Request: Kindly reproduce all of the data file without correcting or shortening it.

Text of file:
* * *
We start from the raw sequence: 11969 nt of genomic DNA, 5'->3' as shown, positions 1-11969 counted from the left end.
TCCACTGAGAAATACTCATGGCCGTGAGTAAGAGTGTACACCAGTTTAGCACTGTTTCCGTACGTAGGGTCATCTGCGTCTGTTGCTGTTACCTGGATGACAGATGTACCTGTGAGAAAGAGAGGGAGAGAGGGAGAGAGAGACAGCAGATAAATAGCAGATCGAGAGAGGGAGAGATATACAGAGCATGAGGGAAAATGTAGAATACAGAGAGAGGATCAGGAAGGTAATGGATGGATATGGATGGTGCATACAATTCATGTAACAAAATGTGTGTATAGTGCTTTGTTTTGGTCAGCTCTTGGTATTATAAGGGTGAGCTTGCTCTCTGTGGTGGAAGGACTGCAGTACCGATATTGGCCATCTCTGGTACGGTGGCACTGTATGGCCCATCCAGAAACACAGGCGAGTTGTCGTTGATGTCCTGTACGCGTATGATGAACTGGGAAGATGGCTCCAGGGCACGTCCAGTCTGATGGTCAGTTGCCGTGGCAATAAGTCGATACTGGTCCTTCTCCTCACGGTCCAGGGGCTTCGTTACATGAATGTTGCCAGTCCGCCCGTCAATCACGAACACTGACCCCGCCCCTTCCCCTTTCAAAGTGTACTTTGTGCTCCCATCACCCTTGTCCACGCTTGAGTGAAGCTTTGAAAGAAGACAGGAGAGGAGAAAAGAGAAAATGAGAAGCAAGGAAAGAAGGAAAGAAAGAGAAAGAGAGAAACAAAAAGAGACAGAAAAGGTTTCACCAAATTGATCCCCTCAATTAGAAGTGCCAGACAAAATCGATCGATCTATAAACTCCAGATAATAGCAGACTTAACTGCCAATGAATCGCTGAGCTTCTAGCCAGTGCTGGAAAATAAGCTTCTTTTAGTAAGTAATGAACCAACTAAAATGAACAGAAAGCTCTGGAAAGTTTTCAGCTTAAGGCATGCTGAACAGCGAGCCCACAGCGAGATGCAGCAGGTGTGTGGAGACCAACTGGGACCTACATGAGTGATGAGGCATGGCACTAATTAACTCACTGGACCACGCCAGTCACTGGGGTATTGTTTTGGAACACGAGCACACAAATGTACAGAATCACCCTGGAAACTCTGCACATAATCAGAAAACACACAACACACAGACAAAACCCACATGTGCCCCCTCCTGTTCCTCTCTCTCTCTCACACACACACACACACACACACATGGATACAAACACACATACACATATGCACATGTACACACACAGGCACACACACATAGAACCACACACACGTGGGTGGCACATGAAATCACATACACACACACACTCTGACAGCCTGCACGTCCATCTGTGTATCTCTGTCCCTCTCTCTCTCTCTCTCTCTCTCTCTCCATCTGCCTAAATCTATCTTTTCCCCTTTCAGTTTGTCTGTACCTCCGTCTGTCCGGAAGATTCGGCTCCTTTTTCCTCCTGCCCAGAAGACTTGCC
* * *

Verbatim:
We start from the raw sequence: 11969 nt of genomic DNA, 5'->3' as shown, positions 1-11969 counted from the left end.
TCCACTGAGAAATACTCATGGCCGTGAGTAAGAGTGTACACCAGTTTAGCACTGTTTCCGTACGTAGGGTCATCTGCGTCTGTTGCTGTTACCTGGATGACAGATGTACCTGTGAGAAAGAGAGGGAGAGAGGGAGAGAGAGACAGCAGATAAATAGCAGATCGAGAGAGGGAGAGATATACAGAGCATGAGGGAAAATGTAGAATACAGAGAGAGGATCAGGAAGGTAATGGATGGATATGGATGGTGCATACAATTCATGTAACAAAATGTGTGTATAGTGCTTTGTTTTGGTCAGCTCTTGGTATTATAAGGGTGAGCTTGCTCTCTGTGGTGGAAGGACTGCAGTACCGATATTGGCCATCTCTGGTACGGTGGCACTGTATGGCCCATCCAGAAACACAGGCGAGTTGTCGTTGATGTCCTGTACGCGTATGATGAACTGGGAAGATGGCTCCAGGGCACGTCCAGTCTGATGGTCAGTTGCCGTGGCAATAAGTCGATACTGGTCCTTCTCCTCACGGTCCAGGGGCTTCGTTACATGAATGTTGCCAGTCCGCCCGTCAATCACGAACACTGACCCCGCCCCTTCCCCTTTCAAAGTGTACTTTGTGCTCCCATCACCCTTGTCCACGCTTGAGTGAAGCTTTGAAAGAAGACAGGAGAGGAGAAAAGAGAAAATGAGAAGCAAGGAAAGAAGGAAAGAAAGAGAAAGAGAGAAACAAAAAGAGACAGAAAAGGTTTCACCAAATTGATCCCCTCAATTAGAAGTGCCAGACAAAATCGATCGATCTATAAACTCCAGATAATAGCAGACTTAACTGCCAATGAATCGCTGAGCTTCTAGCCAGTGCTGGAAAATAAGCTTCTTTTAGTAAGTAATGAACCAACTAAAATGAACAGAAAGCTCTGGAAAGTTTTCAGCTTAAGGCATGCTGAACAGCGAGCCCACAGCGAGATGCAGCAGGTGTGTGGAGACCAACTGGGACCTACATGAGTGATGAGGCATGGCACTAATTAACTCACTGGACCACGCCAGTCACTGGGGTATTGTTTTGGAACACGAGCACACAAATGTACAGAATCACCCTGGAAACTCTGCACATAATCAGAAAACACACAACACACAGACAAAACCCACATGTGCCCCCTCCTGTTCCTCTCTCTCTCTCACACACACACACACACACACACATGGATACAAACACACATACACATATGCACATGTACACACACAGGCACACACACATAGAACCACACACACGTGGGTGGCACATGAAATCACATACACACACACACTCTGACAGCCTGCACGTCCATCTGTGTATCTCTGTCCCTCTCTCTCTCTCTCTCTCTCTCTCTCCATCTGCCTAAATCTATCTTTTCCCCTTTCAGTTTGTCTGTACCTCCGTCTGTCCGGAAGATTCGGCTCCTTTTTCCTCCTGCCCAGAAGACTTGCC